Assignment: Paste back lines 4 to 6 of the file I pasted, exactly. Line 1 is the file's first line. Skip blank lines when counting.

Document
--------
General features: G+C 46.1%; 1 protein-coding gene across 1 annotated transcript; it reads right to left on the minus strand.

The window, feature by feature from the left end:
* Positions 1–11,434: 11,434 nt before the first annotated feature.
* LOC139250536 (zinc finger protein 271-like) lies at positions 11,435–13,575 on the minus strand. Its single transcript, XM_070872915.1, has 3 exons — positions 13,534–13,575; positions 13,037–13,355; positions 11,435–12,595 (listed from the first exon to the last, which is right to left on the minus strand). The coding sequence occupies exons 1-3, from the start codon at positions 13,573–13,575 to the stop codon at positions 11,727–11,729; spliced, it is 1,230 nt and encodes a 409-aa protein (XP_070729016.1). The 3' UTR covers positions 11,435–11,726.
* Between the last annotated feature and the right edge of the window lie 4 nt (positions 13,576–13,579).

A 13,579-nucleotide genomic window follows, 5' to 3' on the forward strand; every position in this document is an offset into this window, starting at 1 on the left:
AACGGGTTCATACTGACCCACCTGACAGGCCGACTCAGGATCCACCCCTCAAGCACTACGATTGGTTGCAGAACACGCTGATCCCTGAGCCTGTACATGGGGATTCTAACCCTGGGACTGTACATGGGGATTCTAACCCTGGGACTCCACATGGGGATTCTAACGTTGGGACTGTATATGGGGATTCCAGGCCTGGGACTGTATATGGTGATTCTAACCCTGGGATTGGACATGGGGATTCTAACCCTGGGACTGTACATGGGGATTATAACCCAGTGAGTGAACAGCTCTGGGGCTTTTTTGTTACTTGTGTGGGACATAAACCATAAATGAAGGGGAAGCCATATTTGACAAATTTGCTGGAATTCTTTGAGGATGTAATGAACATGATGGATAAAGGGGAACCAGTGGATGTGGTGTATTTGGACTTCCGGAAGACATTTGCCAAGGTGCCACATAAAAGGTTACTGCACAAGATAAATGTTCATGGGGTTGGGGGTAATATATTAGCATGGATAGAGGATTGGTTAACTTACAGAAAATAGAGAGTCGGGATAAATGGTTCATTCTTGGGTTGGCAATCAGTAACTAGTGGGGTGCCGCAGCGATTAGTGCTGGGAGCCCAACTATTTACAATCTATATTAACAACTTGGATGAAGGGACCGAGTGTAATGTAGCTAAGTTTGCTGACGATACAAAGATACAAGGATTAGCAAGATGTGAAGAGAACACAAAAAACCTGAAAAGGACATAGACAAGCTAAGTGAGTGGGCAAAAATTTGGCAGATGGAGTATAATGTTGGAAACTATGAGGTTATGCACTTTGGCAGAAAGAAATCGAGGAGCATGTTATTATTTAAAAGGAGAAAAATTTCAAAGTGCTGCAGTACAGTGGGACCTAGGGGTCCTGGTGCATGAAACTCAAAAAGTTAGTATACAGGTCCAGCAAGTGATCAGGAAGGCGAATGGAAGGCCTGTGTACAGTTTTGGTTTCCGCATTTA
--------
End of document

* LOC139250536 (zinc finger protein 271-like) lies at positions 11,435–13,575 on the minus strand. Its single transcript, XM_070872915.1, has 3 exons — positions 13,534–13,575; positions 13,037–13,355; positions 11,435–12,595 (listed from the first exon to the last, which is right to left on the minus strand). The coding sequence occupies exons 1-3, from the start codon at positions 13,573–13,575 to the stop codon at positions 11,727–11,729; spliced, it is 1,230 nt and encodes a 409-aa protein (XP_070729016.1). The 3' UTR covers positions 11,435–11,726.
* Between the last annotated feature and the right edge of the window lie 4 nt (positions 13,576–13,579).

A 13,579-nucleotide genomic window follows, 5' to 3' on the forward strand; every position in this document is an offset into this window, starting at 1 on the left: